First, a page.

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2 years ago

Slow Loris with eyes wide open, Kaziranga

This My India
This My India
A cute teddy bear of a loris with its large eyes!

Slow Lorises are a group of five species of strepsirrhine primates which make up the genus Nycticebus. Found in South and Southeast Asia, they range from Bangladesh and Northeast India in the west to the Philippines in the east, and from the Yunnan province in China in the north to the island of Java in the south. They are also closely related to the remaining lorisiforms (the various types of galago), as well as the lemurs of Madagascar. Their evolutionary history is uncertain since their fossil record is patchy and molecular clock studies have given inconsistent results.

Slow lorises have a round head, narrow snout, large eyes, and a variety of distinctive coloration patterns that are species-dependent. Their arms and legs are nearly equal in length, and their trunk is long, allowing them to twist and extend to nearby branches. The hands and feet of slow lorises have several adaptations that give them a pincer-like grip and enable them to grasp branches for long periods of time. Slow lorises have a toxic bite, a rare trait among mammals. The toxin is produced by licking a gland on their arm, and the secretion mixes with its saliva to activate it. Their toxic bite is a deterrent to predators, and the toxin is also applied to the fur during grooming as a form of protection for their infants.

They move slowly and deliberately, making little or no noise, and when threatened, they freeze and become docile. Their only documented predators—apart from humans—include snakes, hawk-eagles and orangutans, although cats, civets and sun bears are suspected. Little is known about their social structure, but they are known to communicate by scent marking. Males are highly territorial. Slow lorises reproduce slowly, and the infants are initially parked on branches or carried by either parent. They are omnivores, eating small animals, fruit, tree gum, and other vegetation.

All five species are listed as either "Vulnerable" or "Endangered" on the IUCN Red List and are threatened by the wildlife trade and habitat loss. Although their habitat is rapidly disappearing and becoming fragmented, making it nearly impossible for slow lorises to disperse between forest fragments, unsustainable demand from the exotic pet trade and traditional medicine has been the greatest cause for their decline. Despite local laws prohibiting trade in slow lorises and slow loris products, as well as protection from international commercial trade, slow lorises are openly sold in animal markets in Southeast Asia and smuggled to other countries, such as Japan. Slow lorises have their teeth cut or pulled out for the pet trade, and often die from infection, blood loss, poor handling, or poor nutrition.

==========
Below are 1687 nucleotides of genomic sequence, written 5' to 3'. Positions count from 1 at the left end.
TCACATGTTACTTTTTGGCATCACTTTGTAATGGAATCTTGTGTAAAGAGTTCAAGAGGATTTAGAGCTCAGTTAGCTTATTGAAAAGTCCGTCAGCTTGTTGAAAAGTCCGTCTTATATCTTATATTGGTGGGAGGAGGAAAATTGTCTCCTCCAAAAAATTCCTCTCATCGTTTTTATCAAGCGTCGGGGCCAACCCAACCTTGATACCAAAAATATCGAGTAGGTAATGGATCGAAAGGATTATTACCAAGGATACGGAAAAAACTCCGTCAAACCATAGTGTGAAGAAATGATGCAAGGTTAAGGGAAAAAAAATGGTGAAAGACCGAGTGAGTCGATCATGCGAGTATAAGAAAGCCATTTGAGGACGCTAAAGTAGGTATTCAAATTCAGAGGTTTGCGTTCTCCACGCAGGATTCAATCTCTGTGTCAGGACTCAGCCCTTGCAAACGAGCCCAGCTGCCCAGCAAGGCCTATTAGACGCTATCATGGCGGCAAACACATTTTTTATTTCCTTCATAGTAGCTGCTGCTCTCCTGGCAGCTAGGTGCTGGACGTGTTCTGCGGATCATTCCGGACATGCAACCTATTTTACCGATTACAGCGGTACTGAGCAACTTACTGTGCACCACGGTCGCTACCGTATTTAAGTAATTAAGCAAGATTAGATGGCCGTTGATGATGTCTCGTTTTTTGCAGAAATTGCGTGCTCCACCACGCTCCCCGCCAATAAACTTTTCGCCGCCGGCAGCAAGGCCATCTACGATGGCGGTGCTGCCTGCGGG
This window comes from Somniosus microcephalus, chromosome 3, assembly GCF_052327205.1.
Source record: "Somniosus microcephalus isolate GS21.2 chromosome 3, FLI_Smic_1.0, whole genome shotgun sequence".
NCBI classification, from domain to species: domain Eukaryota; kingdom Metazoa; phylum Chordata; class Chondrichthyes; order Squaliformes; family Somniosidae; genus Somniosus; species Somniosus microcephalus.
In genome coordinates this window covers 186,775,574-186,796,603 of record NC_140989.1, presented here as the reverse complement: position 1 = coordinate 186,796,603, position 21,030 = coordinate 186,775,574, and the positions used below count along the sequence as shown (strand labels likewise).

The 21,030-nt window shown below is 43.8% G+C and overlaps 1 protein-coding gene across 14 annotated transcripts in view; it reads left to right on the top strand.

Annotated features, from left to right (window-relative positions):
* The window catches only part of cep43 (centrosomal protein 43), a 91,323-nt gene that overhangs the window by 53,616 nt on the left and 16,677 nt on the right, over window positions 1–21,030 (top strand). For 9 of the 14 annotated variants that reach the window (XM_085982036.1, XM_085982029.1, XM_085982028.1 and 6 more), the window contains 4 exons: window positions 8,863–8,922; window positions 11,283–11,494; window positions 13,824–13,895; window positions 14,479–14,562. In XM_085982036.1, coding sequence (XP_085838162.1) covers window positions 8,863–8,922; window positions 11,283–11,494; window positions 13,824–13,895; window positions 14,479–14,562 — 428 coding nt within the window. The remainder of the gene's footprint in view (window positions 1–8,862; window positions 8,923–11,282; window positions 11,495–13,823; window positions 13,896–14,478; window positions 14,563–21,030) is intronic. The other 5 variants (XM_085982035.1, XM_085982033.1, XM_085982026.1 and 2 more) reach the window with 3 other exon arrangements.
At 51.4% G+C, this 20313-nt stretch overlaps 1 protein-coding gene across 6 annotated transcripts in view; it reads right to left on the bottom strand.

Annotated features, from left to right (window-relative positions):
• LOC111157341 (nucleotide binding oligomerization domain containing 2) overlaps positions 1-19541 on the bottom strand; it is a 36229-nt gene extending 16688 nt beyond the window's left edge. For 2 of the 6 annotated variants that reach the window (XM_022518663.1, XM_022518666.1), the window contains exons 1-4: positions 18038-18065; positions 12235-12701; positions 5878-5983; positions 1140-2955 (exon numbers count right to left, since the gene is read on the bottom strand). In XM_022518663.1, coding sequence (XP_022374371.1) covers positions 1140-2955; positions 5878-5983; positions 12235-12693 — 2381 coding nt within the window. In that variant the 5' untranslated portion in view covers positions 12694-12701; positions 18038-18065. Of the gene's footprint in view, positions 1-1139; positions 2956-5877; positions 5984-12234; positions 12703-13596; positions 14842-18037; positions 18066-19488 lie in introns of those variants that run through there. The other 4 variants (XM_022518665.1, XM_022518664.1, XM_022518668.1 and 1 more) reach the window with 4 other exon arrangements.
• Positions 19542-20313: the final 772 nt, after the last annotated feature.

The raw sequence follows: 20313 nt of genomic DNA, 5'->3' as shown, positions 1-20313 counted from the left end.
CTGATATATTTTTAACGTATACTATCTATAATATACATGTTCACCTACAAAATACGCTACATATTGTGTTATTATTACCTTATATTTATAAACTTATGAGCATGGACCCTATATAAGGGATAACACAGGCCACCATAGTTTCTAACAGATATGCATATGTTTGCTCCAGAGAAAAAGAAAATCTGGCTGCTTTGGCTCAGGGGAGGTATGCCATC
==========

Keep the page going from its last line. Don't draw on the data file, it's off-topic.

Kaziranga National Park is a national park in the Golaghat and Nagaon districts of the state of Assam, India. A World Heritage Site, the park hosts two-thirds of the world's Great One-horned Rhinoceroses. Kaziranga boasts the highest density of tigers among protected areas in the world and was declared a Tiger Reserve in 2006. The park is home to large breeding populations of elephants, wild water buffalo, and swamp deer. Kaziranga is recognized as an Important Bird Area by Birdlife International for conservation of avifaunal species. Compared to other protected areas in India, Kaziranga has achieved notable success in wildlife conservation. Located on the edge of the Eastern Himalaya biodiversity hotspot, the park combines high species diversity and visibility.

Kaziranga is a vast expanse of tall elephant grass, marshland, and dense tropical moist broadleaf forests, crisscrossed by four major rivers, including the Brahmaputra, and the park includes numerous small bodies of water. Kaziranga has been the theme of several books, songs, and documentaries. The park celebrated its centennial in 2005 after its establishment in 1905 as a reserve forest.

Source: Wikipedia

This footage is part of the professionally-shot broadcast stock footage archive of Wilderness Films India Ltd., the largest collection of imagery from South Asia. The Wilderness Films India collection comprises of thousands of hours of high quality broadcast imagery, mostly shot on HDCAM 1080i High Definition, HDV and XDCAM. Write to us for licensing this footage on a broadcast format, for use in your production! We are happy to be commissioned to film for you or else provide you with broadcast crewing and production solutions across South Asia. We pride ourselves in bringing the best of India and South Asia to the world... Reach us at wfi @ vsnl.com and admin@wildfilmsindia.com